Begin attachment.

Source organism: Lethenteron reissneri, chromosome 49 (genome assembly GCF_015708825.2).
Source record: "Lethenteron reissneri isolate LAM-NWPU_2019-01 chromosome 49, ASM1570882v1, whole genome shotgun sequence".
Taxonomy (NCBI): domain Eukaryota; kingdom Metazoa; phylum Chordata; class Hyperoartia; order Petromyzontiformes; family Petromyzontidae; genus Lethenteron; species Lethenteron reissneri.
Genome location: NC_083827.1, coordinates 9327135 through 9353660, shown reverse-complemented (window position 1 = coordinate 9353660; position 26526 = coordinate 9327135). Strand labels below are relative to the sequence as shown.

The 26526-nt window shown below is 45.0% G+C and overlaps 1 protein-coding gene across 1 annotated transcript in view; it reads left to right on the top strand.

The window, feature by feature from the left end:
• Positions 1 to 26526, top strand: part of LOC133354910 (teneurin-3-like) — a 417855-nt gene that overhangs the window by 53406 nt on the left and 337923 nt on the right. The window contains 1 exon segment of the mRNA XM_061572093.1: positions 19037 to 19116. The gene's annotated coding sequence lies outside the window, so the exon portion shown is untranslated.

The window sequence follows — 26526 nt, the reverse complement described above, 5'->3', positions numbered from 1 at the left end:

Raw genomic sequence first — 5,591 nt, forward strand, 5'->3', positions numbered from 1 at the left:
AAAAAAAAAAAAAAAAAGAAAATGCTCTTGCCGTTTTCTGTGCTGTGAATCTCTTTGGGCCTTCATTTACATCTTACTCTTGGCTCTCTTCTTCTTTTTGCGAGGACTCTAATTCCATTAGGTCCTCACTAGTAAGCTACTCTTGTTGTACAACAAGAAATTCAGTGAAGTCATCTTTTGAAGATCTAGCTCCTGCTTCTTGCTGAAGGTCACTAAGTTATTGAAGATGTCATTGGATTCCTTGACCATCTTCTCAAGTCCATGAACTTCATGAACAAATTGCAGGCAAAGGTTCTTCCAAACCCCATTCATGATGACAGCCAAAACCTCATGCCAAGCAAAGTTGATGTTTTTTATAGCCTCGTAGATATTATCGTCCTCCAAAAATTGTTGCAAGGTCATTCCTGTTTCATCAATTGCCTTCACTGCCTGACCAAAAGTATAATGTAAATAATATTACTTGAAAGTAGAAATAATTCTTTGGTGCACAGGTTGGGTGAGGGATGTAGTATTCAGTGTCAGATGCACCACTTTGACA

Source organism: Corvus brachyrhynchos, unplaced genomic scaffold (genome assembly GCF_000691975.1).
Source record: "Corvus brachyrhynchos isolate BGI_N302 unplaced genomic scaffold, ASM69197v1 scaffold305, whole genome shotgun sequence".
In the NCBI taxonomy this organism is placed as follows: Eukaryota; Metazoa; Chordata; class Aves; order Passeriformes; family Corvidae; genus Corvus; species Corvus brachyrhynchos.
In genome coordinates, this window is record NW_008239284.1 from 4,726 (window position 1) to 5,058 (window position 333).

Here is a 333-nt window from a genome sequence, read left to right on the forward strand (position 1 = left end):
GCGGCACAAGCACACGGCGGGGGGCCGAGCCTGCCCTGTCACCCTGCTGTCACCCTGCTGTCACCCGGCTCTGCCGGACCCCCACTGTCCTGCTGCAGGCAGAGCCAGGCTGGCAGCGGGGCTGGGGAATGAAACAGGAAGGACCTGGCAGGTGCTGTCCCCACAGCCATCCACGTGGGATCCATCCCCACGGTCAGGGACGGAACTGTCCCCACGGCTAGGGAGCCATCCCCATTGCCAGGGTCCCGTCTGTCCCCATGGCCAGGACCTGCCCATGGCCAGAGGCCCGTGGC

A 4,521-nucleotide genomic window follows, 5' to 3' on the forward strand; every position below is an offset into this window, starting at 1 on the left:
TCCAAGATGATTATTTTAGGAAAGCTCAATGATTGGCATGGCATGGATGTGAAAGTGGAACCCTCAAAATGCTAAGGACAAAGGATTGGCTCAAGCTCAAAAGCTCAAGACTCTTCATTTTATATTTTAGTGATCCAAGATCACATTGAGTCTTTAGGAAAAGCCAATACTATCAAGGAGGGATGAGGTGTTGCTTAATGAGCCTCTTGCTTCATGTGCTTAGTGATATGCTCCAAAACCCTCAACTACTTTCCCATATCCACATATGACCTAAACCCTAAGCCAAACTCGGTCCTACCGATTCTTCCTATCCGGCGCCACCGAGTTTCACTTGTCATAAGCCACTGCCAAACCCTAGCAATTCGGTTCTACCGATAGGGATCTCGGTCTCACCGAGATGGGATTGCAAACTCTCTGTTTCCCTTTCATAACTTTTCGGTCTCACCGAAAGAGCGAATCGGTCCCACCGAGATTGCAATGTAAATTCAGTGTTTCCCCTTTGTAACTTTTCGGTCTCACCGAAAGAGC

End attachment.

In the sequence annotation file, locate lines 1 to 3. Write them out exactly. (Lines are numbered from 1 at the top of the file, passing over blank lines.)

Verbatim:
Source organism: Lethenteron reissneri, chromosome 49 (genome assembly GCF_015708825.2).
Source record: "Lethenteron reissneri isolate LAM-NWPU_2019-01 chromosome 49, ASM1570882v1, whole genome shotgun sequence".
Taxonomy (NCBI): domain Eukaryota; kingdom Metazoa; phylum Chordata; class Hyperoartia; order Petromyzontiformes; family Petromyzontidae; genus Lethenteron; species Lethenteron reissneri.